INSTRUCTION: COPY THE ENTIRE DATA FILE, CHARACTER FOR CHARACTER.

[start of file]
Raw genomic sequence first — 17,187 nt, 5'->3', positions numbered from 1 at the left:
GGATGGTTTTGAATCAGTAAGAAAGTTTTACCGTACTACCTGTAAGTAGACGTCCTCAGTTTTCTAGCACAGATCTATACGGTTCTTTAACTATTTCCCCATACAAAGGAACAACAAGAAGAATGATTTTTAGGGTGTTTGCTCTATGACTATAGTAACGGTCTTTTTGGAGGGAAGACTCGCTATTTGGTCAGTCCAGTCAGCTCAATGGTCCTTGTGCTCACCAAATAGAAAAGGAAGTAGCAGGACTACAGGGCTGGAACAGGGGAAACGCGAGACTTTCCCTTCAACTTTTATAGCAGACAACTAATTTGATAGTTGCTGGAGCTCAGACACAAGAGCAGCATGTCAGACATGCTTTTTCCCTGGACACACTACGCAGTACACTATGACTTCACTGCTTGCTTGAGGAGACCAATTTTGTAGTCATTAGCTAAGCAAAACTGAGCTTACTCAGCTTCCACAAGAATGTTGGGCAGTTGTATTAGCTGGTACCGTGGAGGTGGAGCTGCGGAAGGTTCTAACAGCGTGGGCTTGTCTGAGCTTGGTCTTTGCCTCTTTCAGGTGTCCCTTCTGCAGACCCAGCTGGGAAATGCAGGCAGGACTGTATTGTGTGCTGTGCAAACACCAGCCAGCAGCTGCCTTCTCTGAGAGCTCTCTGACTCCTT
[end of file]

Raw genomic sequence first — 17,187 nt, 5'->3', positions numbered from 1 at the left:
GGATGGTTTTGAATCAGTAAGAAAGTTTTACCGTACTACCTGTAAGTAGACGTCCTCAGTTTTCTAGCACAGATCTATACGGTTCTTTAACTATTTCCCCATACAAAGGAACAACAAGAAGAATGATTTTTAGGGTGTTTGCTCTATGACTATAGTAACGGTCTTTTTGGAGGGAAGACTCGCTATTTGGTCAGTCCAGTCAGCTCAATGGTCCTTGTGCTCACCAAATAGAAAAGGAAGTAGCAGGACTACAGGGCTGGAACAGGGGAAACGCGAGACTTTCCCTTCAACTTTTATAGCAGACAACTAATTTGATAGTTGCTGGAGCTCAGACACAAGAGCAGCATGTCAGACATGCTTTTTCCCTGGACACACTACGCAGTACACTATGACTTCACTGCTTGCTTGAGGAGACCAATTTTGTAGTCATTAGCTAAGCAAAACTGAGCTTACTCAGCTTCCACAAGAATGTTGGGCAGTTGTATTAGCTGGTACCGTGGAGGTGGAGCTGCGGAAGGTTCTAACAGCGTGGGCTTGTCTGAGCTTGGTCTTTGCCTCTTTCAGGTGTCCCTTCTGCAGACCCAGCTGGGAAATGCAGGCAGGACTGTATTGTGTGCTGTGCAAACACCAGCCAGCAGCTGCCTTCTCTGAGAGCTCTCTGACTCCTT